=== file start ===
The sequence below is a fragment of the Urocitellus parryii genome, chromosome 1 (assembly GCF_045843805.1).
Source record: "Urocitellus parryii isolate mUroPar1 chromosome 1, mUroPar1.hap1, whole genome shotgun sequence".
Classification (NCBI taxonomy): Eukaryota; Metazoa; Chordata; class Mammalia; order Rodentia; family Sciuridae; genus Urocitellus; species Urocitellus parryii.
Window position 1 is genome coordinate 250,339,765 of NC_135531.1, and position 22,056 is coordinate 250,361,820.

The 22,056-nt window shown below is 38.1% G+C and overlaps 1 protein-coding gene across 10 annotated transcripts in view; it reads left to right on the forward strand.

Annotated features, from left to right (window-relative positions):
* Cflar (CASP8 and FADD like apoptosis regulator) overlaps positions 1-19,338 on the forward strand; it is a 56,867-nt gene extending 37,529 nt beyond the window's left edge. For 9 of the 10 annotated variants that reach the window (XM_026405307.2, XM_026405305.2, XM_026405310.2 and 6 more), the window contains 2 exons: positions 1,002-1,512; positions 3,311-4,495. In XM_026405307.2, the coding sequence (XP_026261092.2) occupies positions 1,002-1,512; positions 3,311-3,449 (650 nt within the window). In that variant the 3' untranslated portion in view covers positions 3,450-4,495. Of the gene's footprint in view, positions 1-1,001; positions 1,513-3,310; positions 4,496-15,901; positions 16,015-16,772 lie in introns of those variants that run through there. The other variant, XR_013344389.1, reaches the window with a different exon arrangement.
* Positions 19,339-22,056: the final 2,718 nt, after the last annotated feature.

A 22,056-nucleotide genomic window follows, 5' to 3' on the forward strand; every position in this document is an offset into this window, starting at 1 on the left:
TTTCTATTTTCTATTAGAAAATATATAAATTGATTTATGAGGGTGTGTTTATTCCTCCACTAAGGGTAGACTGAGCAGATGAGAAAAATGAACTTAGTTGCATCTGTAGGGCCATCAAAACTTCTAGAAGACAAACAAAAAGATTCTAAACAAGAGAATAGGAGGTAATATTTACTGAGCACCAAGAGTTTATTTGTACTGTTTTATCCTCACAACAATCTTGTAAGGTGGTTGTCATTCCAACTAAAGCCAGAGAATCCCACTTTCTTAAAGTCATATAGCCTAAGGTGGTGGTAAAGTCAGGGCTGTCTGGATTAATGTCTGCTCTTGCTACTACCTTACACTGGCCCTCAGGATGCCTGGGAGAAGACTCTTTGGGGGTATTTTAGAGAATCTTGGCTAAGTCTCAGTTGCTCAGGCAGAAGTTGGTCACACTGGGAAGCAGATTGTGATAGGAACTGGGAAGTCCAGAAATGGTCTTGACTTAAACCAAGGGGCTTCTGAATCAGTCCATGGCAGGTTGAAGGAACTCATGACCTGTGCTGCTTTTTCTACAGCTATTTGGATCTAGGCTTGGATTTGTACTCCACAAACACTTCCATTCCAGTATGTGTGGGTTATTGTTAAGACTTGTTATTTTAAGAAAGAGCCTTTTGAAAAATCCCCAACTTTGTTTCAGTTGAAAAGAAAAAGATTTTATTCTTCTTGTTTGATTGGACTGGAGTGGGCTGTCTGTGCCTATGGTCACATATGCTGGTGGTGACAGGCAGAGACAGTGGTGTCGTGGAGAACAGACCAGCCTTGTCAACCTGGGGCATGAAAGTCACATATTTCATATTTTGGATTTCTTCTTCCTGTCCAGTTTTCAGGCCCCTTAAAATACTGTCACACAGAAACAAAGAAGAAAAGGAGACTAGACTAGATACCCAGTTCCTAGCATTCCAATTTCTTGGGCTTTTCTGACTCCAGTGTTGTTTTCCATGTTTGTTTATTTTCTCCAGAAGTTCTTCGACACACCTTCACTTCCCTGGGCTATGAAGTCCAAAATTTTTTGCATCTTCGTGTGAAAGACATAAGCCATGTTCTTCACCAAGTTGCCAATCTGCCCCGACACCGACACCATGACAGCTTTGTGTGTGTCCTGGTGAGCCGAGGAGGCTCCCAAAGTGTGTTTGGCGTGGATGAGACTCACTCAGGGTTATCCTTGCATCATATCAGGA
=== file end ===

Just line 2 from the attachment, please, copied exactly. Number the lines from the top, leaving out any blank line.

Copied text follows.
Source record: "Urocitellus parryii isolate mUroPar1 chromosome 1, mUroPar1.hap1, whole genome shotgun sequence".